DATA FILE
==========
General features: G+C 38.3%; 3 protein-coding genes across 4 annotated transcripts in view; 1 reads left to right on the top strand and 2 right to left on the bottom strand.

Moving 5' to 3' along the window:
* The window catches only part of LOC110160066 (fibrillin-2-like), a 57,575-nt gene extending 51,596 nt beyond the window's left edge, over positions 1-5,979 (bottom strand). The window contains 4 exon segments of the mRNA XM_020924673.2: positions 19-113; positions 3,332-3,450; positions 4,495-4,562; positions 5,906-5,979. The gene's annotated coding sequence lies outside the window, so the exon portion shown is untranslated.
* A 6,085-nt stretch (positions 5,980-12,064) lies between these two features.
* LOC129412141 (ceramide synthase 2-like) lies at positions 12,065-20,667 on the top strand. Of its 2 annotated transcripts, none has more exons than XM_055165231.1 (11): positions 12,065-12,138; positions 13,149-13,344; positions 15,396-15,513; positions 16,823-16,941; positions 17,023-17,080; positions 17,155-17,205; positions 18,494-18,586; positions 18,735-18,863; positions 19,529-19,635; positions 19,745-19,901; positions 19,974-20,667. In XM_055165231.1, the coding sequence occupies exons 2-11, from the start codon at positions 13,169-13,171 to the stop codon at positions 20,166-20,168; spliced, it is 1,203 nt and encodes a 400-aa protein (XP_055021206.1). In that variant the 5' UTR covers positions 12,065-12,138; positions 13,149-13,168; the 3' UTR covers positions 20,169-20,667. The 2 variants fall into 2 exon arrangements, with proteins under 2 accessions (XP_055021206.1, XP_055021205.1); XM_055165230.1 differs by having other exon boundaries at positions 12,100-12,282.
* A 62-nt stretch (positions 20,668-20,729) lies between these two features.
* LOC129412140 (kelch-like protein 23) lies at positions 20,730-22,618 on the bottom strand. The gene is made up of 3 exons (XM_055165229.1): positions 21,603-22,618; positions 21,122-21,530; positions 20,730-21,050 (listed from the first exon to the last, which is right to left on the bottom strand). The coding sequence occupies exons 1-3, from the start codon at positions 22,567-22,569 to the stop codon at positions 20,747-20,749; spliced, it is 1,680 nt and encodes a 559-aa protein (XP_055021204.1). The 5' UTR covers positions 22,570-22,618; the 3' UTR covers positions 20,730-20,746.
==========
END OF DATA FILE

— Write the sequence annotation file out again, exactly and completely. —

General features: G+C 38.3%; 3 protein-coding genes across 4 annotated transcripts in view; 1 reads left to right on the top strand and 2 right to left on the bottom strand.

Moving 5' to 3' along the window:
* The window catches only part of LOC110160066 (fibrillin-2-like), a 57,575-nt gene extending 51,596 nt beyond the window's left edge, over positions 1-5,979 (bottom strand). The window contains 4 exon segments of the mRNA XM_020924673.2: positions 19-113; positions 3,332-3,450; positions 4,495-4,562; positions 5,906-5,979. The gene's annotated coding sequence lies outside the window, so the exon portion shown is untranslated.
* A 6,085-nt stretch (positions 5,980-12,064) lies between these two features.
* LOC129412141 (ceramide synthase 2-like) lies at positions 12,065-20,667 on the top strand. Of its 2 annotated transcripts, none has more exons than XM_055165231.1 (11): positions 12,065-12,138; positions 13,149-13,344; positions 15,396-15,513; positions 16,823-16,941; positions 17,023-17,080; positions 17,155-17,205; positions 18,494-18,586; positions 18,735-18,863; positions 19,529-19,635; positions 19,745-19,901; positions 19,974-20,667. In XM_055165231.1, the coding sequence occupies exons 2-11, from the start codon at positions 13,169-13,171 to the stop codon at positions 20,166-20,168; spliced, it is 1,203 nt and encodes a 400-aa protein (XP_055021206.1). In that variant the 5' UTR covers positions 12,065-12,138; positions 13,149-13,168; the 3' UTR covers positions 20,169-20,667. The 2 variants fall into 2 exon arrangements, with proteins under 2 accessions (XP_055021206.1, XP_055021205.1); XM_055165230.1 differs by having other exon boundaries at positions 12,100-12,282.
* A 62-nt stretch (positions 20,668-20,729) lies between these two features.
* LOC129412140 (kelch-like protein 23) lies at positions 20,730-22,618 on the bottom strand. The gene is made up of 3 exons (XM_055165229.1): positions 21,603-22,618; positions 21,122-21,530; positions 20,730-21,050 (listed from the first exon to the last, which is right to left on the bottom strand). The coding sequence occupies exons 1-3, from the start codon at positions 22,567-22,569 to the stop codon at positions 20,747-20,749; spliced, it is 1,680 nt and encodes a 559-aa protein (XP_055021204.1). The 5' UTR covers positions 22,570-22,618; the 3' UTR covers positions 20,730-20,746.